Strawberry Choux-Copyright Tartelette 2008 Strawberry Puffs with Grand Marnier Mousseline: Serves 8
Printable Recipe

For the Choux:
85 gr all purpose flour
75ml water
75 ml milk
65 gr butter
3 eggs
1 Tb sugar
1/8 tsp salt
Pearl Sugar

Sift the flour and set aside. Heat the water, milk, butter and salt to a full rolling boil, so that the fat is not just floating on the top but is dispersed throughout the liquid. Stir the flour into the liquid with a heavy wooden spoon, adding it as fast as it can be absorbed. Avoid adding it all at once or it will form clumps. Cook, stirring constantly and breaking up the lumps if necessary, by pressing them against the side of the pan with the back of the spoon until the mixture comes away from the sides of the pan, about 2-3 minutes. Transfer the dough to a mixer bowl. Let the paste cool slightly so that the eggs will not cook when they are added. You can add and stir the eggs by hand but it requires some elbow grease. Mix in the eggs, one at a time, using the paddle attachment on low or medium speed. The dough should have the consistency of thick mayonnaise. Transfer the dough to a piping bag fitted with a large round tip (I use Ateco #809). Pipe big rounds on a parchment paper lined baking sheet,sprinkle them with pearl sugar and bake at 350F for 15 minutes. Remove from the oven and let cool. Split the choux in half.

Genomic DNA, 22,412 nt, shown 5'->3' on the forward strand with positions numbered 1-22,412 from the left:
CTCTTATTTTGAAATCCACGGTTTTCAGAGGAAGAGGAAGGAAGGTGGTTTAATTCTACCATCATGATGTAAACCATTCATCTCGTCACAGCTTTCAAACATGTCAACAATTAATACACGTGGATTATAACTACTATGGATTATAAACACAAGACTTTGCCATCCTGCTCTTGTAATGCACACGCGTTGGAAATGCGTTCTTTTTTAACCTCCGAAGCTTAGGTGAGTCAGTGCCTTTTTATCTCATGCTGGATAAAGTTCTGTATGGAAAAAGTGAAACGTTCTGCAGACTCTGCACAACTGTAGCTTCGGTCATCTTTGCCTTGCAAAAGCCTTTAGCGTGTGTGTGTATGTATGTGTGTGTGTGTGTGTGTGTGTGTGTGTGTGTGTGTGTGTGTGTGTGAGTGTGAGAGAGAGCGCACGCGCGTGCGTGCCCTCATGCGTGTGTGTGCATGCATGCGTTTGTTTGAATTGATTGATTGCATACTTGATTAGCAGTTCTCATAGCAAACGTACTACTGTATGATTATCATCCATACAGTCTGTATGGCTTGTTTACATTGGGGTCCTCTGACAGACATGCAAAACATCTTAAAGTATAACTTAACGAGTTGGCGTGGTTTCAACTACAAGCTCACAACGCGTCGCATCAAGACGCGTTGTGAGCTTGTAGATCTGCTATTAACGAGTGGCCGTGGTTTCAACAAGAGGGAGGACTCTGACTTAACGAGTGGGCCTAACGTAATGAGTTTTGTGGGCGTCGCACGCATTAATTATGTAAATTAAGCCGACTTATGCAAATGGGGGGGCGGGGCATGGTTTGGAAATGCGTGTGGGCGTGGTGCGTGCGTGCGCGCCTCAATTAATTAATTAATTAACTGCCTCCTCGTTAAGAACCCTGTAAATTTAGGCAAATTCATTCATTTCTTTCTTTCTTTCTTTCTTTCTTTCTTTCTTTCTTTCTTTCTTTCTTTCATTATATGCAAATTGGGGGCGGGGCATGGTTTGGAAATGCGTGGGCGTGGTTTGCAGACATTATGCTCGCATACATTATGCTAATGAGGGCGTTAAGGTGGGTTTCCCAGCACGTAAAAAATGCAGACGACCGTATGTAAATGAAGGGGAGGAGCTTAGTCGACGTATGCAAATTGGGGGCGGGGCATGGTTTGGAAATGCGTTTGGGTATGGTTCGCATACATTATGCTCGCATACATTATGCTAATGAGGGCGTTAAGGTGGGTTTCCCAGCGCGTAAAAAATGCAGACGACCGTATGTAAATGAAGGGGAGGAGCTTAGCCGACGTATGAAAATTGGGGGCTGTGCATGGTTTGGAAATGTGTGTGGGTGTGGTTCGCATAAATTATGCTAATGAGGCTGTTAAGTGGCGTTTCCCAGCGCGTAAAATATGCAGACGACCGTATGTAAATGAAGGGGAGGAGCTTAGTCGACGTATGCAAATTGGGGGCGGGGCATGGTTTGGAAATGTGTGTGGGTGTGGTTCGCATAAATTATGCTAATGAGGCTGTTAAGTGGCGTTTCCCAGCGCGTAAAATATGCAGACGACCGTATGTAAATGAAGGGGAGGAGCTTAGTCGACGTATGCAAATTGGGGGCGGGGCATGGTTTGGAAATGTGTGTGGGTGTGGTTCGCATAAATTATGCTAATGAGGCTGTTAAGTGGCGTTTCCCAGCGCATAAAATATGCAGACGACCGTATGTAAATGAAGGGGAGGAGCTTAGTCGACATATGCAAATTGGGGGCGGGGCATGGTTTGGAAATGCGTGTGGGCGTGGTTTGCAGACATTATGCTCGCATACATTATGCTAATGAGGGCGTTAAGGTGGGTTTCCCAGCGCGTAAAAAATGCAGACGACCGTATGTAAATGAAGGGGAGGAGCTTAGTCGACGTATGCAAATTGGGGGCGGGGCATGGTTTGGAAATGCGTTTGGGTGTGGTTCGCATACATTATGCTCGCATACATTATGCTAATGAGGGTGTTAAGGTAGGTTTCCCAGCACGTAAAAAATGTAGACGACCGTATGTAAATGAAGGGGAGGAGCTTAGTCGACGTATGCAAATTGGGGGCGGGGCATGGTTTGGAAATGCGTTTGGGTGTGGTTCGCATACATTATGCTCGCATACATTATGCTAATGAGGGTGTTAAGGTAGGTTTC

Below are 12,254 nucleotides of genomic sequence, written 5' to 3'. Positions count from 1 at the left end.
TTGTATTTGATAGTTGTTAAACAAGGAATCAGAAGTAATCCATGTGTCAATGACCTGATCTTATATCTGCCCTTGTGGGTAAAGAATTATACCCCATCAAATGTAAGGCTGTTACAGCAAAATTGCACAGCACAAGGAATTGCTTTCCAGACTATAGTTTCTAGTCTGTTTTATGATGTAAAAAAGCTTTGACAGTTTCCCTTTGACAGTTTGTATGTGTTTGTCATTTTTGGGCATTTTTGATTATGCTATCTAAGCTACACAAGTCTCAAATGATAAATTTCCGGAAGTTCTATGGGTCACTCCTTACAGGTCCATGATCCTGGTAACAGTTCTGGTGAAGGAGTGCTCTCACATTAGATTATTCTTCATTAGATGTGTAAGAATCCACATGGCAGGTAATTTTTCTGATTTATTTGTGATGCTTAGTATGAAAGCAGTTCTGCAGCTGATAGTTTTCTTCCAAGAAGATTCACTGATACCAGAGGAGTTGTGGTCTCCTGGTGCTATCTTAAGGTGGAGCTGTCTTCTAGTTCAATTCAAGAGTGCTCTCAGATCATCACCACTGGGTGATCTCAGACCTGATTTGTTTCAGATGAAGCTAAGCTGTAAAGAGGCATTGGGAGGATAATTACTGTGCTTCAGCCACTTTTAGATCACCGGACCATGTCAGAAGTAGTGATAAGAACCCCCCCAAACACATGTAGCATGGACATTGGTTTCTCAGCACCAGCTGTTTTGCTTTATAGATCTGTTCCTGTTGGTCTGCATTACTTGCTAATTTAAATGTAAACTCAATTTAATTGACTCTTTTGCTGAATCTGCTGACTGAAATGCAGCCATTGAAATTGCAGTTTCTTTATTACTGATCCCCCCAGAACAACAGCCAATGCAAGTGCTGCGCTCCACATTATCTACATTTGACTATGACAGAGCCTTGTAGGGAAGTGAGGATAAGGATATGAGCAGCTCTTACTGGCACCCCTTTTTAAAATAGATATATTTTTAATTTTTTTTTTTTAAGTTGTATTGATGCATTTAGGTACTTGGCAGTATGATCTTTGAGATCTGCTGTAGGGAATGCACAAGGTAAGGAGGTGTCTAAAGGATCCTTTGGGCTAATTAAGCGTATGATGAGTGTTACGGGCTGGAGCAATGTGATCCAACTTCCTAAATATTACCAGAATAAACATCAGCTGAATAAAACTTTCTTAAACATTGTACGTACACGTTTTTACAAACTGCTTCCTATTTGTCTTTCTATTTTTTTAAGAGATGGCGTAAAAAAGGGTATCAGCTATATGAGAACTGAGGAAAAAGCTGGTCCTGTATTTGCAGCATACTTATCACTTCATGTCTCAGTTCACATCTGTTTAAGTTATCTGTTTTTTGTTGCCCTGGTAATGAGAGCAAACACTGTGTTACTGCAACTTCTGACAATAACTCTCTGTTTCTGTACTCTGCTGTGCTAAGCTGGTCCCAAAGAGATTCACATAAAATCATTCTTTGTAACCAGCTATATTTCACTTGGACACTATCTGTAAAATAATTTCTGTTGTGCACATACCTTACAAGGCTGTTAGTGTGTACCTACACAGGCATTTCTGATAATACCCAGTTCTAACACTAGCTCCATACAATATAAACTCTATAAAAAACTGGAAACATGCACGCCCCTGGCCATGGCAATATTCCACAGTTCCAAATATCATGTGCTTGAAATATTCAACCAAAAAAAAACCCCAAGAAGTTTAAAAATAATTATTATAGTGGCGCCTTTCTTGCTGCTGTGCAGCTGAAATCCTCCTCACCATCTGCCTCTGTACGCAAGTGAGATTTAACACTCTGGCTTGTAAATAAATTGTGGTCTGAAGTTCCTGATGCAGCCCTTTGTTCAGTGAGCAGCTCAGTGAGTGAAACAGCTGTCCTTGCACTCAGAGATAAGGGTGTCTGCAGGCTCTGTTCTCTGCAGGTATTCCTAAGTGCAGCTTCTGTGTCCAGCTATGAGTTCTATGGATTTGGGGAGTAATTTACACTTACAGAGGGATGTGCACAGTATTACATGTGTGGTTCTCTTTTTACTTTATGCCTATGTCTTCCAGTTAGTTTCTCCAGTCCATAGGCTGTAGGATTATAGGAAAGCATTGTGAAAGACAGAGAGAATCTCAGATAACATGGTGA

For the Grand Marnier Mousseline:
300ml milk
zest of one orange
3 egg yolks
120gr sugar
25 gr cornstarch
115 gr butter, cut into small chunks